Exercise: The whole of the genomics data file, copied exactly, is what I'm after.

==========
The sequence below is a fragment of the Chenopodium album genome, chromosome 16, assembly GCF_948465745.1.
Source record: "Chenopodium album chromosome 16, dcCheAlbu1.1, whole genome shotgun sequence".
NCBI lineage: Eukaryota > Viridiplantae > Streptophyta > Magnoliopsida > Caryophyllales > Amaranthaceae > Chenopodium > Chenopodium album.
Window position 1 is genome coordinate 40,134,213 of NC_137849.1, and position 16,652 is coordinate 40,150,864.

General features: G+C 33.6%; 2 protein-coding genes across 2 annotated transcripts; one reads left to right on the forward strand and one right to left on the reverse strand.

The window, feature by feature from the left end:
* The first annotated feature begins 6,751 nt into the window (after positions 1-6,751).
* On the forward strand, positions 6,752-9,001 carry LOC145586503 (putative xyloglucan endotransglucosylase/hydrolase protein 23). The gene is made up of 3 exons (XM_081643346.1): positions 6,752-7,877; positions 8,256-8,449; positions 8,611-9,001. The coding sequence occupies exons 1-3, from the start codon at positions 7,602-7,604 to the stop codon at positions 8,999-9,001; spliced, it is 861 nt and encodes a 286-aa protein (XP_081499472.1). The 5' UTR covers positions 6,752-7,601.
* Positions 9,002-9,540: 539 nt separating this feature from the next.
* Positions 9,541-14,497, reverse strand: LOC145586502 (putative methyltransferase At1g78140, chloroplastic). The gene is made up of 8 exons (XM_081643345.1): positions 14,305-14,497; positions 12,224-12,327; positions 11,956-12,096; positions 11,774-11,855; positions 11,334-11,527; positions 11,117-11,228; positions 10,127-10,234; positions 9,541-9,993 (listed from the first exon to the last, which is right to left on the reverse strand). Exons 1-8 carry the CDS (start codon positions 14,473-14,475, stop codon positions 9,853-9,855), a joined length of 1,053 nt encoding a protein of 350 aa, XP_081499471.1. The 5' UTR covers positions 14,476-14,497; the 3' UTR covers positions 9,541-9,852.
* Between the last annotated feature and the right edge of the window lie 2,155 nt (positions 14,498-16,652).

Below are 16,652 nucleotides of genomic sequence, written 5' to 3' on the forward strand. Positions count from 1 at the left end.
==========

The sequence below is a fragment of the Chenopodium album genome, chromosome 16, assembly GCF_948465745.1.
Source record: "Chenopodium album chromosome 16, dcCheAlbu1.1, whole genome shotgun sequence".
NCBI lineage: Eukaryota > Viridiplantae > Streptophyta > Magnoliopsida > Caryophyllales > Amaranthaceae > Chenopodium > Chenopodium album.
Window position 1 is genome coordinate 40,134,213 of NC_137849.1, and position 16,652 is coordinate 40,150,864.

General features: G+C 33.6%; 2 protein-coding genes across 2 annotated transcripts; one reads left to right on the forward strand and one right to left on the reverse strand.

The window, feature by feature from the left end:
* The first annotated feature begins 6,751 nt into the window (after positions 1-6,751).
* On the forward strand, positions 6,752-9,001 carry LOC145586503 (putative xyloglucan endotransglucosylase/hydrolase protein 23). The gene is made up of 3 exons (XM_081643346.1): positions 6,752-7,877; positions 8,256-8,449; positions 8,611-9,001. The coding sequence occupies exons 1-3, from the start codon at positions 7,602-7,604 to the stop codon at positions 8,999-9,001; spliced, it is 861 nt and encodes a 286-aa protein (XP_081499472.1). The 5' UTR covers positions 6,752-7,601.
* Positions 9,002-9,540: 539 nt separating this feature from the next.
* Positions 9,541-14,497, reverse strand: LOC145586502 (putative methyltransferase At1g78140, chloroplastic). The gene is made up of 8 exons (XM_081643345.1): positions 14,305-14,497; positions 12,224-12,327; positions 11,956-12,096; positions 11,774-11,855; positions 11,334-11,527; positions 11,117-11,228; positions 10,127-10,234; positions 9,541-9,993 (listed from the first exon to the last, which is right to left on the reverse strand). Exons 1-8 carry the CDS (start codon positions 14,473-14,475, stop codon positions 9,853-9,855), a joined length of 1,053 nt encoding a protein of 350 aa, XP_081499471.1. The 5' UTR covers positions 14,476-14,497; the 3' UTR covers positions 9,541-9,852.
* Between the last annotated feature and the right edge of the window lie 2,155 nt (positions 14,498-16,652).

Below are 16,652 nucleotides of genomic sequence, written 5' to 3' on the forward strand. Positions count from 1 at the left end.